Discussions with manufactures on MPRs

Wilkins said the E-ZPass group is starting discussions with manufacturers of multi protocol readers (MPRs) to understand their capabilities and limitations.

That understanding it seems will in combination with a list of needed protocols to be supported lead to an EZPG plan for specifying and testing different multi protocol readers. These, apparently, would be the E-ZPass Group's technical spec for national interoperability - or at least a central negotiating point with the other three toll blocs (TX, FL, CA.) Plus the 6C users group (WA, UT, LA, GA, CO, Amb Br) is a fifth 'mini-bloc' (6CUG.)

Wilkins indicated that again the EZPG is not in entirely new territory in dealing with different equipment. He said both Kapsch and TransCore and demonstrated during the group's new procurement an ability to meet the group's performance standards with different readers.

Readers are now available from Kapsch, TransCore and 3M/Sirit which can read multiple protocols. That should mean that a traffic stream with multiple transponders for example E-ZPass, SunPass (FL 6B), Fastrak (CA T21), EXpress Toll (CO, 6C), TollTag (TX, 6B), Good to Go (WA 6C) could be read.

The complication is that the more protocols the reader is set up to read the shorter the time slot that can be provided for each protocol within the limited time a vehicle traveling at 70mph is within range. The question  then becomes whether and how much average read rates, correct lane assignment and other performance characteristics are degraded by the multiplication of protocols that time must be provided for on each vehicle pass.

The 6C-centric approach

A different approach would be to adopt one cheap tag protocol (6C is the obvious candidate at giveaway prices of about a dollar a tag) to be issued nationwide (and Canada and Mexico) to those motorists wanting interoperability. Under this 6C-centric approach the toller's multi protocol reader would usually be set to read just two protocols - in E-ZPassland this would be EZPass plus 6C, in Texas or Florida the established 6B plus 6C, in California the existing Title 21 plus 6C etc.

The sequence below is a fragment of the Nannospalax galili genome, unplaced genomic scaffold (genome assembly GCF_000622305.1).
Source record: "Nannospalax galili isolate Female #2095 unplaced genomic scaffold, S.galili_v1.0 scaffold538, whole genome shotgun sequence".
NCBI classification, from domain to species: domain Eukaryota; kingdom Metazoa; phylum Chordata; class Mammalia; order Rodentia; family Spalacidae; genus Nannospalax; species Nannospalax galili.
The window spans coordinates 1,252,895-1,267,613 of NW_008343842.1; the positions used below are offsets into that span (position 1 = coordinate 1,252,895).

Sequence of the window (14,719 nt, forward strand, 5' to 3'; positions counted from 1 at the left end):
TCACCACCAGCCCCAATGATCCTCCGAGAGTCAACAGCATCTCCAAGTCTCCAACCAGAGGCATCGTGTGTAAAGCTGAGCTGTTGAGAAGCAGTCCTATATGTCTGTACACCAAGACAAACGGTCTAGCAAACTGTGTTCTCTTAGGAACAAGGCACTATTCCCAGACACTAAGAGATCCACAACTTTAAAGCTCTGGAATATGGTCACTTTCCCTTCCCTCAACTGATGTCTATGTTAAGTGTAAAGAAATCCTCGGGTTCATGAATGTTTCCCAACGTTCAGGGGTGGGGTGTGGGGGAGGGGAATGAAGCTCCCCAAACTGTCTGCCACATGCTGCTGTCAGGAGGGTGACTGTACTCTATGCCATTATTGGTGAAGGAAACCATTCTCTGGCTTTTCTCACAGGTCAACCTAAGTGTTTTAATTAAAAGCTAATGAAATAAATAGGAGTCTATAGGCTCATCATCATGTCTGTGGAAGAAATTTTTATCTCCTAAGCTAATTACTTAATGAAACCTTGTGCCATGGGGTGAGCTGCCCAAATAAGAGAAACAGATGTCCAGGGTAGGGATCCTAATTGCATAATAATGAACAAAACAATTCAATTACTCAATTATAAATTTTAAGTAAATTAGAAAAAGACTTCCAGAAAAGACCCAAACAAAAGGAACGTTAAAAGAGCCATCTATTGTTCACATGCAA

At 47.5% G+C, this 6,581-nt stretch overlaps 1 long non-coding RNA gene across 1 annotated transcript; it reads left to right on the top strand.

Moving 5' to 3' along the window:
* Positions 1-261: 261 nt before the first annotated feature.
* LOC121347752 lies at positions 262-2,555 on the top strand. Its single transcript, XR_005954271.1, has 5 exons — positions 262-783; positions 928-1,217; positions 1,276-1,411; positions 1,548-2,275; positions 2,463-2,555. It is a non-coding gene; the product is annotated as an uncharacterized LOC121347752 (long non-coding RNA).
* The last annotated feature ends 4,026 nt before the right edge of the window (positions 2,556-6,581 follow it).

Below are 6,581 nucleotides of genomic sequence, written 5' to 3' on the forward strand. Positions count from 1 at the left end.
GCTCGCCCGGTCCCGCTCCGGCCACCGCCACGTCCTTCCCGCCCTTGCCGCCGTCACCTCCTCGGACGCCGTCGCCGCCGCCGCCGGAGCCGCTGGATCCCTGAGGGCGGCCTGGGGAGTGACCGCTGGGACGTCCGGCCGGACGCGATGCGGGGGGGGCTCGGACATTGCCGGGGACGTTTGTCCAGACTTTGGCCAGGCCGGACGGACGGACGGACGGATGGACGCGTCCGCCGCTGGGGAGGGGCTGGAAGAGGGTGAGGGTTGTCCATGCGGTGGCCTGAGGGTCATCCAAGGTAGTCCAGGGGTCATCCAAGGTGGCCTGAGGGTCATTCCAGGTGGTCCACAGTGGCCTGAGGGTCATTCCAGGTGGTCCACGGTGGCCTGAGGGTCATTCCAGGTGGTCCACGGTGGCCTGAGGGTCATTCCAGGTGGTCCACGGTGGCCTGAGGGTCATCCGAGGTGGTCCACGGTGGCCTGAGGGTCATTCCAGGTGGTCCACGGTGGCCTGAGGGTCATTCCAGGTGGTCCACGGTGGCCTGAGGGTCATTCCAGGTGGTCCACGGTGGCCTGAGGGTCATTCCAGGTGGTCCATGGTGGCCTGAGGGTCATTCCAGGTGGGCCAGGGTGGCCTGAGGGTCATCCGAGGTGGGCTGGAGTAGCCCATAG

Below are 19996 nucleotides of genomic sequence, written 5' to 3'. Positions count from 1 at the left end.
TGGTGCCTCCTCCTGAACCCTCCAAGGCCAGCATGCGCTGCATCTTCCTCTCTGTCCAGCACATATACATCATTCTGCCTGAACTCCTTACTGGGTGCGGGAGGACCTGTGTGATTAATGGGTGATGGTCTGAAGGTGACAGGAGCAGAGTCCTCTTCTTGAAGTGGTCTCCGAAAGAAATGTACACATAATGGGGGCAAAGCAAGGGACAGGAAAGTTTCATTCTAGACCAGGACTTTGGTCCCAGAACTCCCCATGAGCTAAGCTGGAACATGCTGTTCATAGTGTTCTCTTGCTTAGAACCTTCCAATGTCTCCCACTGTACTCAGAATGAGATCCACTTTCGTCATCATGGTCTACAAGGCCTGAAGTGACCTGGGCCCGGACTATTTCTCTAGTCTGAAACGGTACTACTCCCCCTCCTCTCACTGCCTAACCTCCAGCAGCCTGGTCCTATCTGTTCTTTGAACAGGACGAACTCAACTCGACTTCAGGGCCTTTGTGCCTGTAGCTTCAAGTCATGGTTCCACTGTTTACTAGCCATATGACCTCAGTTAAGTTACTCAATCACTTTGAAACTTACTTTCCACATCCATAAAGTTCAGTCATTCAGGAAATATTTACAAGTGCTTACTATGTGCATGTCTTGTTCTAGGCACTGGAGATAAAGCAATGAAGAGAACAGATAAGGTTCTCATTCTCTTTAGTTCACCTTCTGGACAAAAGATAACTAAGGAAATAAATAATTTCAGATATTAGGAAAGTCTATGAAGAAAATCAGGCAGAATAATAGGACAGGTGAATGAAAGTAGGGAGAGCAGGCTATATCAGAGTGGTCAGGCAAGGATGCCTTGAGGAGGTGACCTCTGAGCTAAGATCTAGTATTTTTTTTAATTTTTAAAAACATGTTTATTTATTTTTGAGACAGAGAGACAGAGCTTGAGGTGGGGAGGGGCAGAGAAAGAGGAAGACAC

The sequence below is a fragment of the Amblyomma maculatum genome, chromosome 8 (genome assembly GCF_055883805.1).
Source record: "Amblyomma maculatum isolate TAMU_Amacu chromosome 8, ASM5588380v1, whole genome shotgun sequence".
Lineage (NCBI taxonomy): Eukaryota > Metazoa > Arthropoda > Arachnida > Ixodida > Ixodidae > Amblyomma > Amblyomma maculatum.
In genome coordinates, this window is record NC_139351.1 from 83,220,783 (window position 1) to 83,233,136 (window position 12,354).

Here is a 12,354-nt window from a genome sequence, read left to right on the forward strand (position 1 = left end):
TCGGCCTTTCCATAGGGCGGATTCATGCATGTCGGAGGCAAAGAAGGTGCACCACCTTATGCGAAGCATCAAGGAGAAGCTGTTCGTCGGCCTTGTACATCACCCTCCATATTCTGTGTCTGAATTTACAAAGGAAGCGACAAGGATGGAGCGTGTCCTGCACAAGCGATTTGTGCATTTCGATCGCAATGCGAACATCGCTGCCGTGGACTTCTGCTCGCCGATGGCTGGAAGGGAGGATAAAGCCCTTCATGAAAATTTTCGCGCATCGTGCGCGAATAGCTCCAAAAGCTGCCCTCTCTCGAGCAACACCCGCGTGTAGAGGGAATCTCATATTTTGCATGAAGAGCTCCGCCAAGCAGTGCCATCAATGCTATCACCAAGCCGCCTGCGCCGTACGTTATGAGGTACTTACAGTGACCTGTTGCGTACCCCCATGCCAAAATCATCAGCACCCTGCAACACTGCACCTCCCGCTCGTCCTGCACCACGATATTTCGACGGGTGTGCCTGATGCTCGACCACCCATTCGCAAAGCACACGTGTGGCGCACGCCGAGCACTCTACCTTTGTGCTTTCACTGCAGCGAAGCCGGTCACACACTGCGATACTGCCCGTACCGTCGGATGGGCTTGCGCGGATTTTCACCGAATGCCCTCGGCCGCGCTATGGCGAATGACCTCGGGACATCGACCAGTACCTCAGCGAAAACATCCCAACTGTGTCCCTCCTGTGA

Texas and Florida with 6B also have some legacy Allegro and ATA protocol hard cased backscatter transponders still in use and presently use dual protocol readers.

Under this scheme they'd go to tri-protocol readers - ATA/Allegro, 6B plus 6C.

This alternative was not discussed at today's event though one participant asked if the EZPG had assessed 6C. The sorry fact is the EZPG's procurement process was so ponderously slow the candidate technologies were already chosen before 6C was devised and published as a standard RFID protocol.  

The EZPG has established a page on its website providing detailed documents on:

- operating/reciprocity agreements

- specifications for files

- policy documents

- test plans



presentations and questions and answers:


Pat Jones of IBTTA who moderated said some 370 people were participating in the internet event which provided excellent voice-over, powerpoint slides and the opportunity for typed questions.

NAMING: The E-ZPass Group is the current preferred name for what was previously the E-ZPass Inter Agency Group or IAG. Both refer to the same organization by which the 24 tollers in some 13 states govern themselves and conduct joint operations. The EZPG or IAG has an office in Newark DE. The group grew from seven toll agencies in three states which got together 19 years ago (1993) to plan interoperability in NY, NJ and PA. The first E-ZPass tolls were collected in 1995.

see followup to this report, subtitled SECOND THOUGHTS:


TOLLROADSnews 2012-10-04